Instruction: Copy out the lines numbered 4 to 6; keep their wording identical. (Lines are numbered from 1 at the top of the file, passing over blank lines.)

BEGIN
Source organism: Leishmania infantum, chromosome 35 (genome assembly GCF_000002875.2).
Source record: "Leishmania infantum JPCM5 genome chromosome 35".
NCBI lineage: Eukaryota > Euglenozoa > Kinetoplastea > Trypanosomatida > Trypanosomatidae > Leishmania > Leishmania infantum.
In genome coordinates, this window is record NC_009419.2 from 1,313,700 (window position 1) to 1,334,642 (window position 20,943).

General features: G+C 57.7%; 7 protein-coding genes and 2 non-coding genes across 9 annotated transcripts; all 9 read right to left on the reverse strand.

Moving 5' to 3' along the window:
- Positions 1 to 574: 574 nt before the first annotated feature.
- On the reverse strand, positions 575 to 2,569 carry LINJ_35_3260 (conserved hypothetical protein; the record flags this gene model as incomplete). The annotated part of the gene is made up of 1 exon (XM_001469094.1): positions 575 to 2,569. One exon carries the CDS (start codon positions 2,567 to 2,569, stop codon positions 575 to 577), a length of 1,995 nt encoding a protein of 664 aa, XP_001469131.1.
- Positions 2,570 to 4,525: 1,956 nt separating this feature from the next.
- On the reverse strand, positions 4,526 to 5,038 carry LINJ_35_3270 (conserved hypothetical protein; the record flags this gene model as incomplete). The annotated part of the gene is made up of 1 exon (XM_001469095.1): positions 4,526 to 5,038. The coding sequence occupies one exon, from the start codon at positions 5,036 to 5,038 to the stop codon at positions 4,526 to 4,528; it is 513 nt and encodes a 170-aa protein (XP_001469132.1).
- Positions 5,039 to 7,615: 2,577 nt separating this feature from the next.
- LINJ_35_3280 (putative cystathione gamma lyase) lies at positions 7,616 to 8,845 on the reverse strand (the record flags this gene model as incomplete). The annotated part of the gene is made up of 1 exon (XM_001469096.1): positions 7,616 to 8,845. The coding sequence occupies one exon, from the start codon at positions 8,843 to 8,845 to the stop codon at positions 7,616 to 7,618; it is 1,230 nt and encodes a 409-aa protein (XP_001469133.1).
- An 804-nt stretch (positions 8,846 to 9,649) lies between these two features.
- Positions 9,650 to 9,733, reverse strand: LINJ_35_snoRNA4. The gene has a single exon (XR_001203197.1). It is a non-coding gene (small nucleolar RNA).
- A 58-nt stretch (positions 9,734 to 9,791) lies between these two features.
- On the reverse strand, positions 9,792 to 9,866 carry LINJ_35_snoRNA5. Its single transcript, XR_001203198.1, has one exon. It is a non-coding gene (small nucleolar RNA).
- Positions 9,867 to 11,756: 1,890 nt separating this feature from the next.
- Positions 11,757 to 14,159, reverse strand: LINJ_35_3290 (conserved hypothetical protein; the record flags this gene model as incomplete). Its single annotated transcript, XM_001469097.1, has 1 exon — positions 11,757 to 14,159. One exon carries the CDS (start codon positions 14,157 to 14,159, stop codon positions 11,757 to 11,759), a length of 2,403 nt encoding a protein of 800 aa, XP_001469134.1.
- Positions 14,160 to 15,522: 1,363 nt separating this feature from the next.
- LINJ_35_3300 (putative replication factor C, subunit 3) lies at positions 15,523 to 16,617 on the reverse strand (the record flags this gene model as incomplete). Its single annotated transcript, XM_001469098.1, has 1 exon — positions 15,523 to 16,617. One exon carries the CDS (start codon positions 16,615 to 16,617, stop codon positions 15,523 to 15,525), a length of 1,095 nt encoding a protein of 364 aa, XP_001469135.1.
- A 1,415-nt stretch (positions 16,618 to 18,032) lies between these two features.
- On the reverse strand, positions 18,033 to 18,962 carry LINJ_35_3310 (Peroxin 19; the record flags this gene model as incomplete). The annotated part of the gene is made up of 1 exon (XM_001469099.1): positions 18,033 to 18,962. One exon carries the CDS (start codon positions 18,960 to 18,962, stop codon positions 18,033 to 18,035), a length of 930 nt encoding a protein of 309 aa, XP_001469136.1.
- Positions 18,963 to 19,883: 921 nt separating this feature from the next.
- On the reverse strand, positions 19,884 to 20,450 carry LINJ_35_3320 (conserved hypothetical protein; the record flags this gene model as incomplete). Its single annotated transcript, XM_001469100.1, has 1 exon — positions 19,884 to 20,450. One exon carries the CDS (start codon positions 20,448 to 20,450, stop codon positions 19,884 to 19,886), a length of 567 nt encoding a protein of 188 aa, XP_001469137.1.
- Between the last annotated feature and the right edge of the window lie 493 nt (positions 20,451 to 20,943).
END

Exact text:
In genome coordinates, this window is record NC_009419.2 from 1,313,700 (window position 1) to 1,334,642 (window position 20,943).

General features: G+C 57.7%; 7 protein-coding genes and 2 non-coding genes across 9 annotated transcripts; all 9 read right to left on the reverse strand.

Moving 5' to 3' along the window: